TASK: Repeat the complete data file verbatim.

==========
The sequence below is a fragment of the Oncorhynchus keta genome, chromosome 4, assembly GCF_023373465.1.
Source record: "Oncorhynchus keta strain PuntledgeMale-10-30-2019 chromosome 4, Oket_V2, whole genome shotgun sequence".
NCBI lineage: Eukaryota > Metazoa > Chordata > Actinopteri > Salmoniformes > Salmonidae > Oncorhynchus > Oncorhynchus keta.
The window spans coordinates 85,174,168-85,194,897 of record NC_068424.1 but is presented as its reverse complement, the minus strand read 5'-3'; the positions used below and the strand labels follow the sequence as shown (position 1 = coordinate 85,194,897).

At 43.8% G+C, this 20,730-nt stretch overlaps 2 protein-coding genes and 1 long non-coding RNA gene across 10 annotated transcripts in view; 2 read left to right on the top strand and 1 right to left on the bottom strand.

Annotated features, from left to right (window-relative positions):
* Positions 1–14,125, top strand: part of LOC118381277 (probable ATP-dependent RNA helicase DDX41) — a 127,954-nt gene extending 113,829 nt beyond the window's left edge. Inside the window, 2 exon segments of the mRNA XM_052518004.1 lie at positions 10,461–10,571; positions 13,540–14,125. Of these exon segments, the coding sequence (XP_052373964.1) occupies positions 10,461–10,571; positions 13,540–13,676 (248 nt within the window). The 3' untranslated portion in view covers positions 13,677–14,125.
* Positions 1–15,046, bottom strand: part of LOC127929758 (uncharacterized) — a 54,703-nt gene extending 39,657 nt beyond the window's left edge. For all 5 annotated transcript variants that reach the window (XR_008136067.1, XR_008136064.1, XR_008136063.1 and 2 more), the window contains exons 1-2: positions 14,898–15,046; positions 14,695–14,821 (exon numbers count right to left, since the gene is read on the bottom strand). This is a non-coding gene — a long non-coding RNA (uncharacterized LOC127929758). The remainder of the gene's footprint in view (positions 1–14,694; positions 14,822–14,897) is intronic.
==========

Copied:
The sequence below is a fragment of the Oncorhynchus keta genome, chromosome 4, assembly GCF_023373465.1.
Source record: "Oncorhynchus keta strain PuntledgeMale-10-30-2019 chromosome 4, Oket_V2, whole genome shotgun sequence".
NCBI lineage: Eukaryota > Metazoa > Chordata > Actinopteri > Salmoniformes > Salmonidae > Oncorhynchus > Oncorhynchus keta.
The window spans coordinates 85,174,168-85,194,897 of record NC_068424.1 but is presented as its reverse complement, the minus strand read 5'-3'; the positions used below and the strand labels follow the sequence as shown (position 1 = coordinate 85,194,897).

At 43.8% G+C, this 20,730-nt stretch overlaps 2 protein-coding genes and 1 long non-coding RNA gene across 10 annotated transcripts in view; 2 read left to right on the top strand and 1 right to left on the bottom strand.

Annotated features, from left to right (window-relative positions):
* Positions 1–14,125, top strand: part of LOC118381277 (probable ATP-dependent RNA helicase DDX41) — a 127,954-nt gene extending 113,829 nt beyond the window's left edge. Inside the window, 2 exon segments of the mRNA XM_052518004.1 lie at positions 10,461–10,571; positions 13,540–14,125. Of these exon segments, the coding sequence (XP_052373964.1) occupies positions 10,461–10,571; positions 13,540–13,676 (248 nt within the window). The 3' untranslated portion in view covers positions 13,677–14,125.
* Positions 1–15,046, bottom strand: part of LOC127929758 (uncharacterized) — a 54,703-nt gene extending 39,657 nt beyond the window's left edge. For all 5 annotated transcript variants that reach the window (XR_008136067.1, XR_008136064.1, XR_008136063.1 and 2 more), the window contains exons 1-2: positions 14,898–15,046; positions 14,695–14,821 (exon numbers count right to left, since the gene is read on the bottom strand). This is a non-coding gene — a long non-coding RNA (uncharacterized LOC127929758). The remainder of the gene's footprint in view (positions 1–14,694; positions 14,822–14,897) is intronic.